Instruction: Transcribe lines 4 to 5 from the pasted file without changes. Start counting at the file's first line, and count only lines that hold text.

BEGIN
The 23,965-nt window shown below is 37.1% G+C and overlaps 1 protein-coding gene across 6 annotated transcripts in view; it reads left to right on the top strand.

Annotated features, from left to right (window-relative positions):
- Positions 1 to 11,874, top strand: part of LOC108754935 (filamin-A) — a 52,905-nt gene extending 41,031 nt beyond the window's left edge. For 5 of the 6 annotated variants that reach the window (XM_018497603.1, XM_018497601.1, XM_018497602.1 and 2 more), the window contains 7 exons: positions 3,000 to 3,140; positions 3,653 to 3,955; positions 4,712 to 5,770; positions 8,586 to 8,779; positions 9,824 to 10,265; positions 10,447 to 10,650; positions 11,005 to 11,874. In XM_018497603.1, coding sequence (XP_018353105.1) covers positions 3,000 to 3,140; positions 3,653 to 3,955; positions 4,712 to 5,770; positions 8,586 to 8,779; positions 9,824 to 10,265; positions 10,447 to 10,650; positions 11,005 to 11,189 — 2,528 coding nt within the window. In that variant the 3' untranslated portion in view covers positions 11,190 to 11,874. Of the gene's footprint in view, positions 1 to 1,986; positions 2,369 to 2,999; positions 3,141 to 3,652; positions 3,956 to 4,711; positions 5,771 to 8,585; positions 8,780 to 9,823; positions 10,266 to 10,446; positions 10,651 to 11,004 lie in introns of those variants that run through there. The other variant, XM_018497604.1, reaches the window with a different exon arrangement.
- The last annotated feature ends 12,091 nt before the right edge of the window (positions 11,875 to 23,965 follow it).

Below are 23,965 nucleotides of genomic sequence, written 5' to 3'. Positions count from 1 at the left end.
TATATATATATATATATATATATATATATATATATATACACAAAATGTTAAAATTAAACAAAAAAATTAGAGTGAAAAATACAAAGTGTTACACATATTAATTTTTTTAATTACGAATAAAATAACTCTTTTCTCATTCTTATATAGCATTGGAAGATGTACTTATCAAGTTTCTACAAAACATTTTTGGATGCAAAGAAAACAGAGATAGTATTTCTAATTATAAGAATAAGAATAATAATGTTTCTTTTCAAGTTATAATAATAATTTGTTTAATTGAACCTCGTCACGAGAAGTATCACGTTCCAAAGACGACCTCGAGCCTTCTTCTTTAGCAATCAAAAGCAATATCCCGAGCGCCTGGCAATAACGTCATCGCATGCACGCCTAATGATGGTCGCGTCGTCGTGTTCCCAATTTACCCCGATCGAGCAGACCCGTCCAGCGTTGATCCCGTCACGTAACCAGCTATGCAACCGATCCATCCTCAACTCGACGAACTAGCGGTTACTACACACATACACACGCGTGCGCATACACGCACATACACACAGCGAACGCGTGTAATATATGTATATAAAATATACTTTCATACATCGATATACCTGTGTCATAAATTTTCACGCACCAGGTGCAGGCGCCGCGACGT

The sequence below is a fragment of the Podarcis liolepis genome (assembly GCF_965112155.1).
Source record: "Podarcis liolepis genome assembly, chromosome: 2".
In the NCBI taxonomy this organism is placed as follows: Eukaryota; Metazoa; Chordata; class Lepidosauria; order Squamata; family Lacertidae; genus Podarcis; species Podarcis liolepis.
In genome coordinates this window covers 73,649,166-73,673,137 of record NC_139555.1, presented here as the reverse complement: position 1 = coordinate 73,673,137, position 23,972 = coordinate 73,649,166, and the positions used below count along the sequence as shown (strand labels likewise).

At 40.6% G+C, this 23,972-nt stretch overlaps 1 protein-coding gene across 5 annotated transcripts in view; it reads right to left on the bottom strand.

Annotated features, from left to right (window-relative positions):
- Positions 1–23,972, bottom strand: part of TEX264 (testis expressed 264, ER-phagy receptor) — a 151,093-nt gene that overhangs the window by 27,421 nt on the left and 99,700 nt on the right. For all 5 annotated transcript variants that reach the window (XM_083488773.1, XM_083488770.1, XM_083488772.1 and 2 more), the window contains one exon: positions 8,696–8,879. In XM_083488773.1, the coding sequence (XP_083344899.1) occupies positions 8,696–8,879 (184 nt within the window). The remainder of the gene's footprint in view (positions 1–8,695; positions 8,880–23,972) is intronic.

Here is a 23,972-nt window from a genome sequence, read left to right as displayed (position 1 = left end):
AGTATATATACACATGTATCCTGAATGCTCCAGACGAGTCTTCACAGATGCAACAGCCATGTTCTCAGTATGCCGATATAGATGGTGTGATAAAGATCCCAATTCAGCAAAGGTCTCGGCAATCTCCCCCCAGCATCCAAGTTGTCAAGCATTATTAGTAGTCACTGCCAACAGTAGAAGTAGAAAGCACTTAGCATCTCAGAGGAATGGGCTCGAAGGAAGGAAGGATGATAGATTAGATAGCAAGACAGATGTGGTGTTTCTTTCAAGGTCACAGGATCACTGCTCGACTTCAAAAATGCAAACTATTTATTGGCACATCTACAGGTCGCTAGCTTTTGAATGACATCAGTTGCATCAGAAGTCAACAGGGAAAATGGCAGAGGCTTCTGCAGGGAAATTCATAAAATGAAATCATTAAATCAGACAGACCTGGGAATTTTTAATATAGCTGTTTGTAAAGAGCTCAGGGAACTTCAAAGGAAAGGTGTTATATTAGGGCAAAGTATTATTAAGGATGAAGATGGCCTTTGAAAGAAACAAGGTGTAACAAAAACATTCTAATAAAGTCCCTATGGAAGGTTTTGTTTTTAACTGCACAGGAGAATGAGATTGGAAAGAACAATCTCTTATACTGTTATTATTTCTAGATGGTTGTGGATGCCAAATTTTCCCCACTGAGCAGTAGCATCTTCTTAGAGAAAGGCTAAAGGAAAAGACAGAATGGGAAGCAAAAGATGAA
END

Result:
- The last annotated feature ends 12,091 nt before the right edge of the window (positions 11,875 to 23,965 follow it).

Below are 23,965 nucleotides of genomic sequence, written 5' to 3'. Positions count from 1 at the left end.